Basically, we’re seeing a bull market condition in equities, but none of the other asset classes are confirming this action fully. Even with the stock charts, we’re seeing great technical positions, but very poor reward / risk ratios for new market entrants. I’m sure everyone would agree that a pullback in stocks would be healthy and welcome at this point.
US large caps remain bullish – even in their consolidation.
The US large cap space – represented above by the S&P 500
(INDEXSP:.INX) -- looks like it is just about at its next projected upside target range of 1,640.69 to 1,646.26 (it finished Monday at 1,633.77 -- less than 1% away from the target). It is clearly in a strong technical position – which makes short-selling against this market a risky proposition. However, having higher-than-normal levels of cash on hand at this point may not be the worst strategy in the world. My current call is for a pullback to occur after resistance is tested. The pullback could theoretically take the S&P back to the November lows, but I wouldn’t bet on that happening at this point. The chart above shows the possible pullback targets for the S&P: 1,530, 1,495, and 1,459 (and 1,350 as mentioned).
Treasury yields finally have acted as they should in a “normal” market environment. Will that continue?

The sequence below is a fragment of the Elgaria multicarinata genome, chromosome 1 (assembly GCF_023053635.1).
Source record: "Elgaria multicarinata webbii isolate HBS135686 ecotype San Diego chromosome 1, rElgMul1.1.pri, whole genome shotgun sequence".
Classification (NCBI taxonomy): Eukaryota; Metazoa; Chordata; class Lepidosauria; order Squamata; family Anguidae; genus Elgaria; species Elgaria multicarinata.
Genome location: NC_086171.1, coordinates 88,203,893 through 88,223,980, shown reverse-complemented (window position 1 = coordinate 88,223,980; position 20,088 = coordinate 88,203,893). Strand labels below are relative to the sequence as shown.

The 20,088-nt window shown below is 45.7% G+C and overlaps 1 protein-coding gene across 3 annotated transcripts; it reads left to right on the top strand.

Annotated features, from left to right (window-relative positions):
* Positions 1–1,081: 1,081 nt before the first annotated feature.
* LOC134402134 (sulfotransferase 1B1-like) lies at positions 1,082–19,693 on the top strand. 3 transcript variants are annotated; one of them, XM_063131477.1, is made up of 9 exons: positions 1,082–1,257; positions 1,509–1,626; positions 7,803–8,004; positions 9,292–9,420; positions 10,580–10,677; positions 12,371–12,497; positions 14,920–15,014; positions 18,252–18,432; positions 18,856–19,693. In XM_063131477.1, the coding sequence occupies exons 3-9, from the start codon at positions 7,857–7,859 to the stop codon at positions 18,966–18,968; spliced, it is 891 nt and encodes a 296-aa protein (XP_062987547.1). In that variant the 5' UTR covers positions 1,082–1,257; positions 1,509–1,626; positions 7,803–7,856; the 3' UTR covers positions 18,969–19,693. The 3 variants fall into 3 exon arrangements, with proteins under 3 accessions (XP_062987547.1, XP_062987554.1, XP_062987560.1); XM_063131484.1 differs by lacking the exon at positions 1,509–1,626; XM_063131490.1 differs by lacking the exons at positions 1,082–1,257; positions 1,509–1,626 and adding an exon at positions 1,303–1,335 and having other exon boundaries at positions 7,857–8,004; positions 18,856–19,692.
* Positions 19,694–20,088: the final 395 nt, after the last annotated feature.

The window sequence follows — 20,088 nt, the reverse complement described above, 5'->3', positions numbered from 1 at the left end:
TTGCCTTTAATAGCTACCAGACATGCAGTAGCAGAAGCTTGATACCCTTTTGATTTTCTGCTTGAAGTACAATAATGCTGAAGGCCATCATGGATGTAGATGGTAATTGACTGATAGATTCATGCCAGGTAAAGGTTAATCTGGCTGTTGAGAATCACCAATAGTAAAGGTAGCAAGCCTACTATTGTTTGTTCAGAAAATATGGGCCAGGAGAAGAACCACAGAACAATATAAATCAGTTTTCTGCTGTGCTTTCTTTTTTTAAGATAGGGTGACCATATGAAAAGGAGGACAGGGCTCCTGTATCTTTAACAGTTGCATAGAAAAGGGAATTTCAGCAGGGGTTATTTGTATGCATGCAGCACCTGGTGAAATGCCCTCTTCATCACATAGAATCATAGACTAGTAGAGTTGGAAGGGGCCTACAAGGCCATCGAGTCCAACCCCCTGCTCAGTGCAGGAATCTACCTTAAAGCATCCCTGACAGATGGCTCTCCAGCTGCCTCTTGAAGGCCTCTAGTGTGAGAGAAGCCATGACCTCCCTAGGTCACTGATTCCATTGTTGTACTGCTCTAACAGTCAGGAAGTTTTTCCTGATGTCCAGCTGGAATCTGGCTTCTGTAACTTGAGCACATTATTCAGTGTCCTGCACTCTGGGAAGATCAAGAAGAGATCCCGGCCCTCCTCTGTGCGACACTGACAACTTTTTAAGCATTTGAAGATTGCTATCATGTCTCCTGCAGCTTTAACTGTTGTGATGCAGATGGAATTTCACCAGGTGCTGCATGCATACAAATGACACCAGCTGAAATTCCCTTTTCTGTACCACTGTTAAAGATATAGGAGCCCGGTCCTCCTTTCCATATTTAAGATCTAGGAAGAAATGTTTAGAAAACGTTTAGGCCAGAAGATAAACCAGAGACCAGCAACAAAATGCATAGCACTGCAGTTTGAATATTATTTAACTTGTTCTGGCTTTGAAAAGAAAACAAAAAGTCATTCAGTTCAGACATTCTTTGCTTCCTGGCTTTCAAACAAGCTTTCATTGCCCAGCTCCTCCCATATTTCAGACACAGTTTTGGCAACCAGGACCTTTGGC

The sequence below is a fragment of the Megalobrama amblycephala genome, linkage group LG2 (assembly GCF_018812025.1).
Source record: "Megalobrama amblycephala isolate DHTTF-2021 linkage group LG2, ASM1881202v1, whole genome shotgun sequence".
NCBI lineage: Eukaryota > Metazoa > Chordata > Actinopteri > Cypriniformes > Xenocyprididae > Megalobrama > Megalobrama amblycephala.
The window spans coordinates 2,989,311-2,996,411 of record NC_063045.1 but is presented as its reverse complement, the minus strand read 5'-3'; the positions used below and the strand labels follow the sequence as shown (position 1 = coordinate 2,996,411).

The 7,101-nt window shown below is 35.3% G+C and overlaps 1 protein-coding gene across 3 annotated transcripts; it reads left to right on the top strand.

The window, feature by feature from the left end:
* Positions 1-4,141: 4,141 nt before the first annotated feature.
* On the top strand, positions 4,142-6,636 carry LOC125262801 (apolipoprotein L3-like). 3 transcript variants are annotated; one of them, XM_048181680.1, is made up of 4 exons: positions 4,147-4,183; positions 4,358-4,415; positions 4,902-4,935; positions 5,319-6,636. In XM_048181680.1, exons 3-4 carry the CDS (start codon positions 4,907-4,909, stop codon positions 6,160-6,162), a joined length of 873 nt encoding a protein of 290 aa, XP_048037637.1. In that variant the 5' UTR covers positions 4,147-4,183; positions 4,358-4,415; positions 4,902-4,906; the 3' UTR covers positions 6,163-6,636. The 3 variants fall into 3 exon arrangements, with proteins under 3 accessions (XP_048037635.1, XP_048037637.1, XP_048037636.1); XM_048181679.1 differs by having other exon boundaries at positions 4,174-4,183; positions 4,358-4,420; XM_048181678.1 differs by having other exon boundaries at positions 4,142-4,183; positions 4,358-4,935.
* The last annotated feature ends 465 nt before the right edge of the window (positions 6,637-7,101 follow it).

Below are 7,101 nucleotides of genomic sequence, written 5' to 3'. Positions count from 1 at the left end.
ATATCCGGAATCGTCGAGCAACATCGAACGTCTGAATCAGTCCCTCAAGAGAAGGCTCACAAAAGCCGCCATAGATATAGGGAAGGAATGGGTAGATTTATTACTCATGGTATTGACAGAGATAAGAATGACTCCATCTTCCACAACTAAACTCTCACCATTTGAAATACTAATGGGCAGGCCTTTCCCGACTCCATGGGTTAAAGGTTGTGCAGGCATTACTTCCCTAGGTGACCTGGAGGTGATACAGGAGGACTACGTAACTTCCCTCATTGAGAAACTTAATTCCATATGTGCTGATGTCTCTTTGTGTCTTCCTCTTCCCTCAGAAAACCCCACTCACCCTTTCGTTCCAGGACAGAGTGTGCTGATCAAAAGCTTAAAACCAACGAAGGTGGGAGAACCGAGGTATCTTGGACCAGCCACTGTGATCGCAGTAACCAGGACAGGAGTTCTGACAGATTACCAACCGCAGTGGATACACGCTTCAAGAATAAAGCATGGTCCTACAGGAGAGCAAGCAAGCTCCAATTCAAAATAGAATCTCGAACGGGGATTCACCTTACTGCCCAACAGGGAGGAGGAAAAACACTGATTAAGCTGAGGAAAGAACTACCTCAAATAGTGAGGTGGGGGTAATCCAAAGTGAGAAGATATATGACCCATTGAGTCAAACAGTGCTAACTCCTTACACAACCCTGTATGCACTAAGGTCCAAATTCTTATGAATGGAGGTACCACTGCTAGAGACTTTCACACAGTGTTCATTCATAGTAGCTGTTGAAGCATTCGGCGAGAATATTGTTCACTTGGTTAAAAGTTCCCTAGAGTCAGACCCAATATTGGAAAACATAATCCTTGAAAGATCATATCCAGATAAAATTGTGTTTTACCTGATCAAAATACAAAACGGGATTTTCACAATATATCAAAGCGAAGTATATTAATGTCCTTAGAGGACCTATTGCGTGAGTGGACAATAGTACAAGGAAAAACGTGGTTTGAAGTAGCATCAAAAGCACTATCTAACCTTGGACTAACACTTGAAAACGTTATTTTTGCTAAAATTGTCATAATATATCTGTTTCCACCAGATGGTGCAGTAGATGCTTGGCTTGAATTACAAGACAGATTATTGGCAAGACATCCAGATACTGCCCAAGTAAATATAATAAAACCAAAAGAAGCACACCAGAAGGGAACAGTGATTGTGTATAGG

The yield on the 10-year Treasury Note has risen almost parabolically over the last week and a half. It has bounced right up to the “correction resistance” at 1.928% -- which also corresponds nicely with the 61.8% retracement of the March to May decline in yields. With the Williams %R reading giving an overbought signal right now, it would certainly appear that yields should decline from here. If the wave count on the chart is correct, we should see new lows in yields set on this next decline. That type of action would almost certainly coincide with a decline in risk assets in the short-term.
High yield debt is on the rise, confirming the bullish action in stocks recently.
The Columbia High Yield Bond Fund
(MUTF:INEAX) is shown as a proxy for high yield debt in the monthly chart above. Based on my analysis of this chart, it would appear to me that there’s much move upside still to come for junk bond prices. With the price currently at $3.08, a rise to the ultimate upside target of $3.63 represents very nice upside potential for this category of bonds in general (and for this fund in particular). Still, though, if there is to be a short-term pullback in risk assets, perhaps you may be able to buy junk bonds a little cheaper in the near future.
Emerging markets fixed income prices are also on the rise and indicate a possible intermediate-term “risk-on” bias.
The iShares Emerging Market Bond ETF